Saturday, March 03, 2007

february was vegan abandon month

Yeah, I know. This post is coming out in March, but I need to document an experiment before it fades from memory.

My cousin Rohan dropped by last weekend after hitting the farmer's market. A strict vegan, he unloaded his veggies all over my counter and then said "ho, what have we here?" and presented me with two pounds of ground lamb.
"Damn, bloody hell Rohan, what gives with the meat?"
"Well, Ted had some good looking stuff and I was hungry for samosas."
"LAMB samosas? Are you running a fever of something? The last time I checked, lamb was still considered meat."
"But it's february."
"And I eat some meat and a few sorts of carefully selected animal based items then."

His logic went something along the lines of this: being the shortest month of the year, if a vegan is going to "loosen" their restrictions for a bit, then it makes sense to have it be then. We were nursing beer while he pontificated on this one, and by the end of his diatribe I was grinding up a garam masala. At least he offered to do more than play with bread this time and set about making a dough for the samosas.
"Really, it's kinda like your grandma's pasta dough, but without the egg. You'll get the hang of it in no time."
While our dough was resting, he sauteed the lamb with an onion and potatoes, then finished it with peas. He showed me how to pack the dumplings and while assembling them, we began to fry them as we went.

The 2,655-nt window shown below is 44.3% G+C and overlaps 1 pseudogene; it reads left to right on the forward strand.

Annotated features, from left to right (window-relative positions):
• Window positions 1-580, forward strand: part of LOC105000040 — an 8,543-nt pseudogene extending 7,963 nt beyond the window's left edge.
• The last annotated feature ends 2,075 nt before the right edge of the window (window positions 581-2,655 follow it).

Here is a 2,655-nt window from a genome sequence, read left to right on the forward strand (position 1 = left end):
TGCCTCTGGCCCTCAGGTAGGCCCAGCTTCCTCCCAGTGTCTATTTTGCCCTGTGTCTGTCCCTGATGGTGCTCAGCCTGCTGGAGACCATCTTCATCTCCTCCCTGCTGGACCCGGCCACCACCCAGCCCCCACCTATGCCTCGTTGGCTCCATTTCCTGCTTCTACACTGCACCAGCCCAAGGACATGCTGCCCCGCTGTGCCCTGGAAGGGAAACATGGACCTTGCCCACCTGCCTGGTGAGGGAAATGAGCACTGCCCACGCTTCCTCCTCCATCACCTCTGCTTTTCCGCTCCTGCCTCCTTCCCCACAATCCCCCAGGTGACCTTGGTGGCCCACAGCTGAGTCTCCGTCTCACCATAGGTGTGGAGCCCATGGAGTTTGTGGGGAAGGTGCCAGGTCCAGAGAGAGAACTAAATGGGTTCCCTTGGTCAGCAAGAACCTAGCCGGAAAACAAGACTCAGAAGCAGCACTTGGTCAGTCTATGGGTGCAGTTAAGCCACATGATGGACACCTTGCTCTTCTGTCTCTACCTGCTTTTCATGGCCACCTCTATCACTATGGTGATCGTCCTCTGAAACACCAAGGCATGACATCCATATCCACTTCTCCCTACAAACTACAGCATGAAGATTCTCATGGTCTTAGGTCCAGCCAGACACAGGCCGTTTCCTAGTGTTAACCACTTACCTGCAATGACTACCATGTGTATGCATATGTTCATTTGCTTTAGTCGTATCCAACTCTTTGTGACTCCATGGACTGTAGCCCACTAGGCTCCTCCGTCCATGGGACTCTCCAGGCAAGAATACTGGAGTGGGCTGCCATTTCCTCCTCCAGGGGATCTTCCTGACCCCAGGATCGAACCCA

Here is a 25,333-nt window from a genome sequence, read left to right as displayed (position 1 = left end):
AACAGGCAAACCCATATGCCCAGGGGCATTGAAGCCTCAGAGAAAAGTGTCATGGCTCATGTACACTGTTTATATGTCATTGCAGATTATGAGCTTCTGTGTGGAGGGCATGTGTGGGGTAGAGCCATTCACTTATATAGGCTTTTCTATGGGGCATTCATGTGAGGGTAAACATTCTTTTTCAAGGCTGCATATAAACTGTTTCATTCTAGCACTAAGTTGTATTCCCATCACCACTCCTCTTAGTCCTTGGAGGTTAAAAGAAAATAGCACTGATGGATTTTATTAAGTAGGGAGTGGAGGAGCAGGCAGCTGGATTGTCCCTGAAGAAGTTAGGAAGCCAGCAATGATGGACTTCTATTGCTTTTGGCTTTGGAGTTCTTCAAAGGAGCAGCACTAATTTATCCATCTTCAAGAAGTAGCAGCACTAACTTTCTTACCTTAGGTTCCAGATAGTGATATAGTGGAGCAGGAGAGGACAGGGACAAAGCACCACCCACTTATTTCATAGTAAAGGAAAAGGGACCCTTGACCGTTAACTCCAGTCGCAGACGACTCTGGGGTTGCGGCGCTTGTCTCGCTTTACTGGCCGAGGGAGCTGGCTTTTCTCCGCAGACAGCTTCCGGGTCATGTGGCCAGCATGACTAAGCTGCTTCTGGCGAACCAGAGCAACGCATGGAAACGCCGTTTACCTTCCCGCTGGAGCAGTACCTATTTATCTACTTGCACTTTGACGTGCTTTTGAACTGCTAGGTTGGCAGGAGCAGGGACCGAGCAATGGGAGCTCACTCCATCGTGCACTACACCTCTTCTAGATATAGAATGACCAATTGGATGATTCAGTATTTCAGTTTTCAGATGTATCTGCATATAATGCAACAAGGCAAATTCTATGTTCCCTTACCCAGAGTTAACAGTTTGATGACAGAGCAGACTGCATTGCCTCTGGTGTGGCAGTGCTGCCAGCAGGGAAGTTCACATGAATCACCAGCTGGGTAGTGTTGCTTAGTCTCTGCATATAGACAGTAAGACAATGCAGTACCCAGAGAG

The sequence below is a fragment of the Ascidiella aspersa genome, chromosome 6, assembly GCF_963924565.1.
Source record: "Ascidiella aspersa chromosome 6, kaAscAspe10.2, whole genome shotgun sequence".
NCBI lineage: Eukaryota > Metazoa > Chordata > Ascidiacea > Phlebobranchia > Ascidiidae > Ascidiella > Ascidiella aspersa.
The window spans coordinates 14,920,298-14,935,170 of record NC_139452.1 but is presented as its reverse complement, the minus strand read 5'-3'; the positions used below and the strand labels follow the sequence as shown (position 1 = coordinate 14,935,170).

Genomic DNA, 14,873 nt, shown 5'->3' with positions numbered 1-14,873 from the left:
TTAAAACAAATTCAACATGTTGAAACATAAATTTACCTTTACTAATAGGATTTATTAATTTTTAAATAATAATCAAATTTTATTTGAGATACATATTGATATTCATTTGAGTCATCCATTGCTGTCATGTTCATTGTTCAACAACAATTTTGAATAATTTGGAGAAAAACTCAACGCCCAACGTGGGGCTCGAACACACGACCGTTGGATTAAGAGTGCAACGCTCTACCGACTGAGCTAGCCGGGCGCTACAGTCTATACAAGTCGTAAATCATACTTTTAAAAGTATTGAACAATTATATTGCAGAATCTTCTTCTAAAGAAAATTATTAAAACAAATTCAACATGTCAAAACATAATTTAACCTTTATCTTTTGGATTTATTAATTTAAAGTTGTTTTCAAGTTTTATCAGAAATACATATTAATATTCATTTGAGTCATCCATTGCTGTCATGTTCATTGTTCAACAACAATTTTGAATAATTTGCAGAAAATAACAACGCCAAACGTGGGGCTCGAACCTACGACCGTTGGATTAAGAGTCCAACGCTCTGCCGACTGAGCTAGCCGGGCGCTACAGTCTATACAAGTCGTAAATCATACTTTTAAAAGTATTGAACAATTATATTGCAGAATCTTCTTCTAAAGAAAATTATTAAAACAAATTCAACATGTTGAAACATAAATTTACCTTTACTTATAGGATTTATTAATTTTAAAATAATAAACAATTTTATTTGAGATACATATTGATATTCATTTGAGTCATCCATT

They looked delicious and were well received by the mouths around. We all gorged on at least two, but had leftovers. Bummer. They might not be as crisp the next day, but tasty indeed. I immediately looked forward to waking up the next day. I fed my starter, and started thinking of what to add to my dough tomorrow. Rohan raised a brow at the prospect of bread, and begged to crash on the couch, promising to not snore too loudly, and even referring to making breakfast for us sometime before noon, if he should wake.

The following morning we had plenty of leftover meat filling, so Ro heated it in a pan and poured in some scrambled eggs. It was before noon, a two full hours in fact. I began thinking that maybe he should eat meat more often.
"What do you call this dish cousin? Samosa scramble?" I asked.
"Nah, Huevos Rohanos. Hey these eggs are nice and fresh amigo, did you get them at the tienda or the farm-mark?"
"Yeah fresh indeed, from Senor Velasquez at the Tuesday night. They're laid the day or two before I get them, can't beat it huh?
"No you can't. Hey did I ever tell you about the time a chicken laid an egg in my hand while I was holding it?"

Always one-upping me that guy; fuck he can be annoying sometimes......

Before the scramble, while he was getting his beauty rest, the monkey and I pounded out some sourdough, and shortly after breakfast, we punched it down for the first time.
"Hey can I run an experiment with some dough?" he wondered aloud.
"Sure, what'cha thinking? Calzones?"
"Whoa, how'd you guess?"
"We've made them together before Ro, remember?"
"Kinda, did we have a few beers?"
"I'm positive. Maybe even more than a few."
He sighed. "Oh yeah.......those were rippin'!"

We formed a few rounds and filled them with our meat filling and a bit of jack cheese, then folded them over and crimped the edges. Into the oven they went. When they came out, we did a side by side taste test with the samosas as the challenger. I included some hot mango chutney as a dip for my samosa and Rohan went with some hot pepper spread for his calzone. I suspected that he wouldn't hardly touch the spread, not for lack of taste, but distraction with the sourdough encasing the lamby, spiced filling and cheese.